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Hollis Croft, Sheffield, South Yorkshire: Old site and new connections

Ashley Tuck and Milica Rajic with Sam Bromage and Emma Carter

Cite this as: Tuck, A. and Rajic, M. 2021 Hollis Croft, Sheffield, South Yorkshire: Old site and new connections, Internet Archaeology 56.

1. Introduction

In 2017, Wessex Archaeology undertook a staged programme of archaeological mitigation works at Hollis Croft, Sheffield. This programme comprised a watching brief, evaluation trial trenching and six strip, map and record excavations (OASIS record: wessexar1-309354; Figure 1).

Location map
Figure 1: Site location and evaluation trial trench, strip, map and record area and watching brief test pit locations

Covering an area of approximately 0.7ha, the Hollis Croft site declines steeply from west to east in the direction of the River Don. The underlying geology comprises members of the Pennine Lower Coal Measures mudstone and siltstone, with superficial geology mapped as gravel, silt and sand alluvium (British Geological Survey). Standing buildings on the site had been subject to building recording (Wessex Archaeology 2018a), which were demolished before below ground investigations began.

The remains encountered in Area A included 18th-century structures and pits. Area B successfully investigated remains relating to The Cock public house with some limited evidence of phased development. Area C recorded a late 19th-century chimney and associated structures. Work in Area D was unsuccessful in identifying remains related to a circular structure shown on the Fairbank plan relating to Harrison's steel works. However, two crucible furnaces were recorded relating to the later W. Fearnehough Ltd. Area E/F demonstrated that two circular structures first evident on the 1853 Ordnance Survey map represented cementation furnaces and extensively recorded these furnaces and defined their boundaries. Contemporary ancillary structures and areas of undisturbed natural strongly suggest that a third cementation chest had not existed in close association with the excavated cementation furnaces. No significant evidence of the 18th-century Kenyon Works was identified. Area G recorded industrial structures of unknown function. Two truncated flues and a later machine base were investigated in Area H. Area I was successfully expanded to further investigate White Croft Court 1. The nature of the activity here is uncertain, but may have industrial on the basis of structures 1117/1118 which do not appear to be consistent with standard domestic forms. Area K successfully investigated The Orange Branch public house. Walls west of the cobbled yard were shown to be the upper parts of a series of cellars which had been maintained and rebuilt over time. In the 20th century, a cart-way or entrance was installed in the east of the area, reducing the size of the former buildings, although the fabric of the earlier buildings was partially retained.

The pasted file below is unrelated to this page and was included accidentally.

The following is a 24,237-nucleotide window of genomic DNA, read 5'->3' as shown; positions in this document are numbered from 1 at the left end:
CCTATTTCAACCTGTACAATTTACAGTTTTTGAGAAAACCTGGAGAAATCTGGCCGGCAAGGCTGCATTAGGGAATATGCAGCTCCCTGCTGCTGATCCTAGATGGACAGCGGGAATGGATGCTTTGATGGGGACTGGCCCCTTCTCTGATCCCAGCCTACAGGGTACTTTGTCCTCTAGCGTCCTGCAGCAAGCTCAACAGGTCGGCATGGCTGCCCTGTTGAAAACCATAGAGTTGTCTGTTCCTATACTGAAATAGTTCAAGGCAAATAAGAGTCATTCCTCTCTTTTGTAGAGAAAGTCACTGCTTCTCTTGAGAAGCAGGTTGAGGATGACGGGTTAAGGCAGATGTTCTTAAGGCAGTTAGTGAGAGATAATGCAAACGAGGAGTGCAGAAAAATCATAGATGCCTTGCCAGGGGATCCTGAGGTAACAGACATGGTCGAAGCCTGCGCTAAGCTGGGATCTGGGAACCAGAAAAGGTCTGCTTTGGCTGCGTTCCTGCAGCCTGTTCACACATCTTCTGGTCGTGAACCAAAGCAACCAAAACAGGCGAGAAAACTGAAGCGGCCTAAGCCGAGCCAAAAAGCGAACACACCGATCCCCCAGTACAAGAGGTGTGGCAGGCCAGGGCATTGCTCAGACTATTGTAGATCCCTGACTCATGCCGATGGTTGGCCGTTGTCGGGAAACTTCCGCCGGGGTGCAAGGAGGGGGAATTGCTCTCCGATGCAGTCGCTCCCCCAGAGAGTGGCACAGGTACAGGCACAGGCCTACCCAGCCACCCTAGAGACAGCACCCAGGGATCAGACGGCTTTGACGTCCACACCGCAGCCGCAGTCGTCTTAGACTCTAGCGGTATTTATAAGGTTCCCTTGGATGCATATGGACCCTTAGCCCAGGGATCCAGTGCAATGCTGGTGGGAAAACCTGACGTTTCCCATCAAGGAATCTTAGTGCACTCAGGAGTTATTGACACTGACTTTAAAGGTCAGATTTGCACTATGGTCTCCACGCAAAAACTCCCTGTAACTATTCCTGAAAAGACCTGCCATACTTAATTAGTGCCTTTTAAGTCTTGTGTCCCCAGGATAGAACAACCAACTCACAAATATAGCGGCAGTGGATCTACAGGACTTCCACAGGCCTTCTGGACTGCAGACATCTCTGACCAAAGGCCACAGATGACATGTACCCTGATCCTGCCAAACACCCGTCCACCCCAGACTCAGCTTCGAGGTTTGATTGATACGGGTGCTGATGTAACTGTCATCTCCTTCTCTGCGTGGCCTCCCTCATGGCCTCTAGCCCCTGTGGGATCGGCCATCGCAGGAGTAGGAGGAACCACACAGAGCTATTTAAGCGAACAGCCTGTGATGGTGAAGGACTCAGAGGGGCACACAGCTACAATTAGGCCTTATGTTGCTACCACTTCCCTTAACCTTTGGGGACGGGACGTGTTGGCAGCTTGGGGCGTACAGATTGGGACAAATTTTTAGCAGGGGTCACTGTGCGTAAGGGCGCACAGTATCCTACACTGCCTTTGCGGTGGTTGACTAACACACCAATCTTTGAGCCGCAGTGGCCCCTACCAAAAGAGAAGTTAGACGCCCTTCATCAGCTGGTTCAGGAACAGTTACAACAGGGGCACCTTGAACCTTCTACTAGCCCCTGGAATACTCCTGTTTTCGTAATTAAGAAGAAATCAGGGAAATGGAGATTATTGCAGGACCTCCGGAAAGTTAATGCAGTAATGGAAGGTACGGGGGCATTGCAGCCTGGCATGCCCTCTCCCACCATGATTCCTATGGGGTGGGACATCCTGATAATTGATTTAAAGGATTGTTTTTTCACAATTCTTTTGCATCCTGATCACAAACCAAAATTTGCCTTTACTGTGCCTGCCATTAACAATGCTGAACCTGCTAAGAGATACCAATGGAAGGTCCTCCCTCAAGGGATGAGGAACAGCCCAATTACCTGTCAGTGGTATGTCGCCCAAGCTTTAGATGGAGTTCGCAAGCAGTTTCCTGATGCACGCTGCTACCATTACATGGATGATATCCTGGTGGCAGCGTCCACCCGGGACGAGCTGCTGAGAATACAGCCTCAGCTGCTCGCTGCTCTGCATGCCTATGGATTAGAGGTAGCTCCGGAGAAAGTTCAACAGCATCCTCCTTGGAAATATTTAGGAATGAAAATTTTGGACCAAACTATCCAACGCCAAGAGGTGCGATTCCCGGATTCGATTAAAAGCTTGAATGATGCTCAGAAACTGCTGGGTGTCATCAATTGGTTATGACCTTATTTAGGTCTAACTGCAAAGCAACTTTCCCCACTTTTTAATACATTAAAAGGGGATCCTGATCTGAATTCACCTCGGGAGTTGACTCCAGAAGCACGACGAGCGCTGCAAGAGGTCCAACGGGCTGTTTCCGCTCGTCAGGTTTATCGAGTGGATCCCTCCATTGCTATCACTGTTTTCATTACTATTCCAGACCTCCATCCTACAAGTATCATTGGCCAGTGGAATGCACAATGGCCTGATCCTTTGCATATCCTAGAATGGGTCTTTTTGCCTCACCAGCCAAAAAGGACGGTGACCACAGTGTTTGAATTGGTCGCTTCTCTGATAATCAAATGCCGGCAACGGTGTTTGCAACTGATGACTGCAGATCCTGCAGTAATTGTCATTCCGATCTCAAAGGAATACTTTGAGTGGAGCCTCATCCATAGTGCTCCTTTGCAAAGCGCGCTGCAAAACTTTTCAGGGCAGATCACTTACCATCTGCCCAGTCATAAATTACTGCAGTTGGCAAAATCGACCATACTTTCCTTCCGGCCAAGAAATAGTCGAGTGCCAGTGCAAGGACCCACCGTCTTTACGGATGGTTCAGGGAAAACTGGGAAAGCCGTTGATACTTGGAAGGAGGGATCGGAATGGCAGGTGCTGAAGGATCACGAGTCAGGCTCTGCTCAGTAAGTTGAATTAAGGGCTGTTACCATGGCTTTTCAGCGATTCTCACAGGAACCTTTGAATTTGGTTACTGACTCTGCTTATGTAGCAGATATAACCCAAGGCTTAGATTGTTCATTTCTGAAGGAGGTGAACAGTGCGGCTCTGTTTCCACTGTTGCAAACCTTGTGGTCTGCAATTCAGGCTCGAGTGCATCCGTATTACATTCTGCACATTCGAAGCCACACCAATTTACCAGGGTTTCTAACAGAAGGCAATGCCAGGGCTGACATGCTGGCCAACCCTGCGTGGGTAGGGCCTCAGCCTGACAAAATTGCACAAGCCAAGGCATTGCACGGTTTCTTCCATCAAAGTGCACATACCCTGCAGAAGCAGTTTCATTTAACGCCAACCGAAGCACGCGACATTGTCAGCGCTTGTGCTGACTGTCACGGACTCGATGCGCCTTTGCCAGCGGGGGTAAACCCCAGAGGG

Remains dating to the 18th century include the walls of domestic properties and pits in Areas A and B, a possible toilet or outbuilding in Area D, fragments of walls in Area E/F, and the remains of The Orange Branch public house in Area K. Documentary research has pushed back the date of initial development at Hollis Croft, suggesting that buildings including workshops and most significantly steel furnaces were present by at least the mid-18th century. In terms of finds, the pottery assemblage was unusually broadly dated for Sheffield, the majority of the clay tobacco pipe assemblage dates to the first half of the 19th century and a number have been identified as being peculiar to Sheffield. A medieval long cross penny was also recovered from a 19th-century context.

An ongoing trend of redevelopment in Sheffield and elsewhere is directly impacting the historic environment and the archaeological resource. The mainly 19th-century remains we found help illustrate the urban landscape of industrial Sheffield, and the furnaces that are the focus of this work are enhanced by the records of worker's housing and other facilities. Our understanding of cementation furnaces in particular has been deepened, and a contribution to the corpus of recorded crucible furnaces has also been made (English Heritage 2010; Roskams and Whyman 2007).

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